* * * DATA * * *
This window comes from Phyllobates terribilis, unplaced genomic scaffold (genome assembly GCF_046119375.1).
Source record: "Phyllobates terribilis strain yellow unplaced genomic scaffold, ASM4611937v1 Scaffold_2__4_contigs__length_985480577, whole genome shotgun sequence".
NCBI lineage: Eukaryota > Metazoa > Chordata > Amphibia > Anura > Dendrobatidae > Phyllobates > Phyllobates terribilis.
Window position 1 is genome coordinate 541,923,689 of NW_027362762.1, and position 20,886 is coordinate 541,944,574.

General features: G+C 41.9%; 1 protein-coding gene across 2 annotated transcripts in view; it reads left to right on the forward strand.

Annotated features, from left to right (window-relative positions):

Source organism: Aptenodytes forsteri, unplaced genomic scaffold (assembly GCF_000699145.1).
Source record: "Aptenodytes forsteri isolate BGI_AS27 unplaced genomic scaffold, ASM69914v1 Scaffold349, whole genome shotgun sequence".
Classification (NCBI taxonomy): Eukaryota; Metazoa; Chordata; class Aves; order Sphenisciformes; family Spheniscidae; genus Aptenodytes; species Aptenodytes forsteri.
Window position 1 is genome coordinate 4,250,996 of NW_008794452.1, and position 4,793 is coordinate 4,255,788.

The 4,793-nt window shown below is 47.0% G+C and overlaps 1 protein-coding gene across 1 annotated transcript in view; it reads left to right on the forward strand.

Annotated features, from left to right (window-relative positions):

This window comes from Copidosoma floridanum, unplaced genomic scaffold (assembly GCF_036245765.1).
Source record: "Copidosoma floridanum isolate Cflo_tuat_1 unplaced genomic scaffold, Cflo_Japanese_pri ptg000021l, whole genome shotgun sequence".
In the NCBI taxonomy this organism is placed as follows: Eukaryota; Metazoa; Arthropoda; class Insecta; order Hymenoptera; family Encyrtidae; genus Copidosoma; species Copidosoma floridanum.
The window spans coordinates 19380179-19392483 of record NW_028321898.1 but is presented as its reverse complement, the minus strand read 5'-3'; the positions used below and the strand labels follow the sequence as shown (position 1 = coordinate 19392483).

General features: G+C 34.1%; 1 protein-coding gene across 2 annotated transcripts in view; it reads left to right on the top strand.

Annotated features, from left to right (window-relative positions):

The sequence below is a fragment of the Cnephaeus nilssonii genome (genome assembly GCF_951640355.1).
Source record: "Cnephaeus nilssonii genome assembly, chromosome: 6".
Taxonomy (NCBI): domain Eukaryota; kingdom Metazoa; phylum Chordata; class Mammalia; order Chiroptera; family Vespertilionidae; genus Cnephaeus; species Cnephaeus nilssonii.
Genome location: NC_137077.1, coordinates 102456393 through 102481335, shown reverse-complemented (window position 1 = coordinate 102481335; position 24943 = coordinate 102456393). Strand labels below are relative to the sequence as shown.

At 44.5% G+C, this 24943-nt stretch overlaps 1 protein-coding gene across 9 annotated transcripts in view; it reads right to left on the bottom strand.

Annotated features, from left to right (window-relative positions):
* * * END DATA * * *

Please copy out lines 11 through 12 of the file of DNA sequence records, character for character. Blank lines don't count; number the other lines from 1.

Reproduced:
The 4,793-nt window shown below is 47.0% G+C and overlaps 1 protein-coding gene across 1 annotated transcript in view; it reads left to right on the forward strand.

Annotated features, from left to right (window-relative positions):